That strikes me as a magnificent idea for getting a nation-wide television service going in the quickest possible time in a vast country which contains innumerable small towns and villages. The big snag seems to be not the technical, but the entertainment side. There's no provision for long-distance hookups; hence the programs must, presumably, be of local origin. My own feeling is that I'd pay quite a bit to be spared nightly entertainments by my local citizenry!
I often think that the writers of radio textbooks published twenty or more years ago must feel like taking running jumps into the nearest and deepest lake when they re-read some of the statements that they once made in cold, hard print. You'll find it was- stated in the 1920's that frequencies above 3 megacycles were unlikely ever to be of any great value for long-distance communications. More recent writers state categorically that the range of transmissions on frequencies above 30 mc cannot be much beyond the visual horizon. It has in fact, often been declared that with v.h.f. transmissions there is no usable ground wave and no usable sky wave, the only serviceable kind of propagation being the direct wave.
Things move so rapidly in radio today that you hardly know where you are sometimes. If ever I write another radio book, I think I'll play for safety. In the final revision of the proofs, besides changing every "is" into "may be" and every "know" into "believe," I'll insert "probably" into most of the statements.
Recent investigations in Britain have shown that v.h.f. transmissions can, and regularly do, travel in no less than three other ways than by the direct wave! One of these, the atmospheric duct, has been known for some time; but it was regarded rather as a freak condition. It has nothing to do with ionization. What happens is that, under certain conditions, a kind of wave guide is formed between a layer of air (which may be at a height of only a few meters) and the surface of the earth. The new discovery is that this is no freak; it is a common state of affairs in fine settled weather, such as we had over here last summer. This accounts for the regular reception in Europe at ranges of 130-150 miles of frequencies up to 58 mc.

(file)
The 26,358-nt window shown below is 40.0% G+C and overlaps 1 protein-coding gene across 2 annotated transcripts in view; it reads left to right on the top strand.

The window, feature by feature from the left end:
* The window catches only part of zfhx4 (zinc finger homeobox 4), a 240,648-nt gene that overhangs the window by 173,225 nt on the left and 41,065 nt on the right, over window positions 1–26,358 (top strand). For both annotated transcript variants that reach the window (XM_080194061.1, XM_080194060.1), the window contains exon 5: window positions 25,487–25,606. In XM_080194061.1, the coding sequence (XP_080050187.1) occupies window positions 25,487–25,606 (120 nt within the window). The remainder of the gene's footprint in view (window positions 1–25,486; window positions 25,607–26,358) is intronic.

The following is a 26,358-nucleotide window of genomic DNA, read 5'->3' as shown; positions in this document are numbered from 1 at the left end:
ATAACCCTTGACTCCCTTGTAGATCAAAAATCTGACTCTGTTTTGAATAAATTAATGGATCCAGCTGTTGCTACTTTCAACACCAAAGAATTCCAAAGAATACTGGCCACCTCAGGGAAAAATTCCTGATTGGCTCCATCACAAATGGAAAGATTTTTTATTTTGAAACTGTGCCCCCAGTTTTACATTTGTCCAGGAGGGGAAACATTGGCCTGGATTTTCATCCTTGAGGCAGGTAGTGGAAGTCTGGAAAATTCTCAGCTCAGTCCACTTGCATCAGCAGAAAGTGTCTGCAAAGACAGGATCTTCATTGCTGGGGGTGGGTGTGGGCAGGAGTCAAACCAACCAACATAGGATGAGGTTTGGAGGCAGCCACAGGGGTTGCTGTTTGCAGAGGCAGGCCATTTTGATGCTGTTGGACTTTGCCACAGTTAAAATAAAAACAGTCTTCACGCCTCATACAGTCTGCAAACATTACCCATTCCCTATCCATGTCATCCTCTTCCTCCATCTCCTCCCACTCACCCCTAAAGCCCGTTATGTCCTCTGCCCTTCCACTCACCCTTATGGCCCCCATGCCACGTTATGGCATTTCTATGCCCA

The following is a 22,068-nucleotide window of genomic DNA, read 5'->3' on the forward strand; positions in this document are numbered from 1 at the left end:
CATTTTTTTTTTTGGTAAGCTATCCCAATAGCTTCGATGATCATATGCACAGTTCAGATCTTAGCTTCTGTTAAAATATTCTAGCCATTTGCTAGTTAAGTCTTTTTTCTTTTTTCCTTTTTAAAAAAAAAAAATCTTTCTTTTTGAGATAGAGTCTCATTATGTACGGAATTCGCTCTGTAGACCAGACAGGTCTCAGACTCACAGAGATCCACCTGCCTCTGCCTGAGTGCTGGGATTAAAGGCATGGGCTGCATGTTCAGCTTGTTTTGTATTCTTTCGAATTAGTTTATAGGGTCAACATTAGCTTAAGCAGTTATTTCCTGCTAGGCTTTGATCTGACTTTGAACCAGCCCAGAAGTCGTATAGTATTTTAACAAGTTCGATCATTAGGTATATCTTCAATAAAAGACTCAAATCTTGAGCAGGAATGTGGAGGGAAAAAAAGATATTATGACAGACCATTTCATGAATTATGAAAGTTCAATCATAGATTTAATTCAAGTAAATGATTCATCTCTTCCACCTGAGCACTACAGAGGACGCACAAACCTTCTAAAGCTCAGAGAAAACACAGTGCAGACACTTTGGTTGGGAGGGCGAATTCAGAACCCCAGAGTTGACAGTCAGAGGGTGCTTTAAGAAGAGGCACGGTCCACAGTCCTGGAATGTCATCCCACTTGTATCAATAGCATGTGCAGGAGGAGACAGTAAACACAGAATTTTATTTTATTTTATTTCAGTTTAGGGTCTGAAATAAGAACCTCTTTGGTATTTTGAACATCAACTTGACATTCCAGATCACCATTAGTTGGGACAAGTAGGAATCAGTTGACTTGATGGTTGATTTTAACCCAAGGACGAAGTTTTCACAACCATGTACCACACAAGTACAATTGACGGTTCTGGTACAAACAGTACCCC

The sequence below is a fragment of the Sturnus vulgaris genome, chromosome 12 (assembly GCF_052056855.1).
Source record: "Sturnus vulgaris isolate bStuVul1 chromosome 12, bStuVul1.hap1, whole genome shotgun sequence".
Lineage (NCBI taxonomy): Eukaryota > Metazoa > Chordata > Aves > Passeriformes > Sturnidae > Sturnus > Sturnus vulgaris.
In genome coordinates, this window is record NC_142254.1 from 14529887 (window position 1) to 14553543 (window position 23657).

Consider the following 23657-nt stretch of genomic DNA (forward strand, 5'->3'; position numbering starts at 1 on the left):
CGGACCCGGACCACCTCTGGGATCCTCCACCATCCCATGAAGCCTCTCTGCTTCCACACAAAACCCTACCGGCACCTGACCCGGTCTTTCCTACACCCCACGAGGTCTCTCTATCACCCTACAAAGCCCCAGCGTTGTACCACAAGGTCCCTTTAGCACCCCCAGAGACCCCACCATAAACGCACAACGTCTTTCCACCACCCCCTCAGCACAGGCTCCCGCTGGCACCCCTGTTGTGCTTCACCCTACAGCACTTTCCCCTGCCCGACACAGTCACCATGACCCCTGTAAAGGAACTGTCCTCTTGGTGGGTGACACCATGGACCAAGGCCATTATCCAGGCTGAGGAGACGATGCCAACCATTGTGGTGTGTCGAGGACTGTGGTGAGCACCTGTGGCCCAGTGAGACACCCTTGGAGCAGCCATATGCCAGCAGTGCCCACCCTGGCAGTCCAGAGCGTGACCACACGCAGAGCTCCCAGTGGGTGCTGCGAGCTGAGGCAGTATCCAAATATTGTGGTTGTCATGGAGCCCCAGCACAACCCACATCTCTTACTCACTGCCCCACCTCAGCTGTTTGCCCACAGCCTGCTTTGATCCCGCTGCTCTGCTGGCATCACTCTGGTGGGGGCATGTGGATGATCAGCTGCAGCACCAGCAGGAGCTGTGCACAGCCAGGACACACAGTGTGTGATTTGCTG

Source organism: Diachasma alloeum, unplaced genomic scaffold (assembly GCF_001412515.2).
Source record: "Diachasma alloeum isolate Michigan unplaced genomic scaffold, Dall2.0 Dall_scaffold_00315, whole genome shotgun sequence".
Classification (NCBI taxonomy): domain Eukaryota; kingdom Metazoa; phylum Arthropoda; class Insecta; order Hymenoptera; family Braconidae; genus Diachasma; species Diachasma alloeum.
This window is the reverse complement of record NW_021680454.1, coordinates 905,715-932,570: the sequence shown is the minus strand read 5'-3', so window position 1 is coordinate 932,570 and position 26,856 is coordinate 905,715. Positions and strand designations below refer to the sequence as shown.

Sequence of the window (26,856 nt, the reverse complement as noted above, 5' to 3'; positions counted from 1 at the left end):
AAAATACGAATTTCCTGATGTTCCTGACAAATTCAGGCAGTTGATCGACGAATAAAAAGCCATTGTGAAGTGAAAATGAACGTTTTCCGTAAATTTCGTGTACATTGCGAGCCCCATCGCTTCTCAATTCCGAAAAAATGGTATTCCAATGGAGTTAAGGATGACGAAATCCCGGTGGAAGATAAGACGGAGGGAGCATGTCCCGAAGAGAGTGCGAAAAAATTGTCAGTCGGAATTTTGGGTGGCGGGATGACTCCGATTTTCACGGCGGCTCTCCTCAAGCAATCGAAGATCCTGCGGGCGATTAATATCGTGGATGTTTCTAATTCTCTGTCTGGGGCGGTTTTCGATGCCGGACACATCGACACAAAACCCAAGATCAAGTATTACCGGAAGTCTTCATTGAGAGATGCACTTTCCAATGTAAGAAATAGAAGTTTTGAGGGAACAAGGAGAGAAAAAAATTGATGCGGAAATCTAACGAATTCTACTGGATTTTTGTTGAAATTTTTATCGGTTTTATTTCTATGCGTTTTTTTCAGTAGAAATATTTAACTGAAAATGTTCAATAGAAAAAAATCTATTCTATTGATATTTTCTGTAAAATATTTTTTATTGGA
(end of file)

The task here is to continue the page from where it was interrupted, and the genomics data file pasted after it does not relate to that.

But it doesn't account for transmissions of similar frequencies which span distances up to 1,400 miles as they did for many months in 1947 when European v.h.f. transmissions interfered badly with one 43-45 mc television service. That has been shown convincingly to be caused by sporadic E-layer ionization, which is found to be pretty frequent in summer time in these latitudes. Sporadic E is a superionization of the lower reflecting layer, which occurs more often and more widely than was formerly suspected and is influenced by sunspot activity. Appleton has shown that it can be caused by meteoric dust. Strong sunlight can also bring it about.
And now for a quiz question for which no prize is offered. Two places, A and B, are 1,000 miles apart. One set of radio waves from A reaches B by reflection from the E-layer at a height of 65 miles; a second gets there by reflection from the F-layer at a height of 200 miles. Which set meets the reflecting layer at the larger angle?
Those that travel via the E-layer? Right! The bigger the angle the smaller is the chance that the waves have of going smack through the layer and the greater the chance that they will be reflected, supposing that each layer is ionized to an equal degree. It follows that v.h.f. waves which would escape into space and never come back to earth under ordinary conditions may be returned to earth by a superionized E-layer. The observed critical frequencies of sporadic E are such that the maximum range obtained in this way by v.h.f. is about 1,400 miles.
Well, there you are. Those who said that there would be no mutual interference between v.h.f. stations working on the same frequency, so long as they were 40-50 miles apart, were somewhat off the mark. Atmospheric ducts can cause such interference up to about 150 miles, sporadic E up to 1,400, and F-layer superionization up to 5,000 miles or more.
And those are the waves of quasi-optical range!
Posted January 2, 2020